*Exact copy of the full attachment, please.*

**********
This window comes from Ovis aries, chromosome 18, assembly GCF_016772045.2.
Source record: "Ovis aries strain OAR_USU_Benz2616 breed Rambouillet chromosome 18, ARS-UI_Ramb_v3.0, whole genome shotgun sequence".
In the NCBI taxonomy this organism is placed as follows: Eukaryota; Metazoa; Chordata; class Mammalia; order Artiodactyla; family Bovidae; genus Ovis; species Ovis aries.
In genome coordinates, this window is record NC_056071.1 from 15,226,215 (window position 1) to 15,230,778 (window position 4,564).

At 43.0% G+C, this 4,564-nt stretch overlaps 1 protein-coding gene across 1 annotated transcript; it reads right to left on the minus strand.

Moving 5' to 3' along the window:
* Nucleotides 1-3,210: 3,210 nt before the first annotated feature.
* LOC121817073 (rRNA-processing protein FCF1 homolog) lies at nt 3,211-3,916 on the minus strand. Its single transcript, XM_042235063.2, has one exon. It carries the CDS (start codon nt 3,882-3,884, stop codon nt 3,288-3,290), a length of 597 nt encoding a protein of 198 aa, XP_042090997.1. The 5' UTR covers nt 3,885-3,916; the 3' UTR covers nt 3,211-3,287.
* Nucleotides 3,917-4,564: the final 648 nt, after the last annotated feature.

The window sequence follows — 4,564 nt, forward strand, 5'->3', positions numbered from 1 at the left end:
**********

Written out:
This window comes from Ovis aries, chromosome 18, assembly GCF_016772045.2.
Source record: "Ovis aries strain OAR_USU_Benz2616 breed Rambouillet chromosome 18, ARS-UI_Ramb_v3.0, whole genome shotgun sequence".
In the NCBI taxonomy this organism is placed as follows: Eukaryota; Metazoa; Chordata; class Mammalia; order Artiodactyla; family Bovidae; genus Ovis; species Ovis aries.
In genome coordinates, this window is record NC_056071.1 from 15,226,215 (window position 1) to 15,230,778 (window position 4,564).

At 43.0% G+C, this 4,564-nt stretch overlaps 1 protein-coding gene across 1 annotated transcript; it reads right to left on the minus strand.

Moving 5' to 3' along the window:
* Nucleotides 1-3,210: 3,210 nt before the first annotated feature.
* LOC121817073 (rRNA-processing protein FCF1 homolog) lies at nt 3,211-3,916 on the minus strand. Its single transcript, XM_042235063.2, has one exon. It carries the CDS (start codon nt 3,882-3,884, stop codon nt 3,288-3,290), a length of 597 nt encoding a protein of 198 aa, XP_042090997.1. The 5' UTR covers nt 3,885-3,916; the 3' UTR covers nt 3,211-3,287.
* Nucleotides 3,917-4,564: the final 648 nt, after the last annotated feature.

The window sequence follows — 4,564 nt, forward strand, 5'->3', positions numbered from 1 at the left end: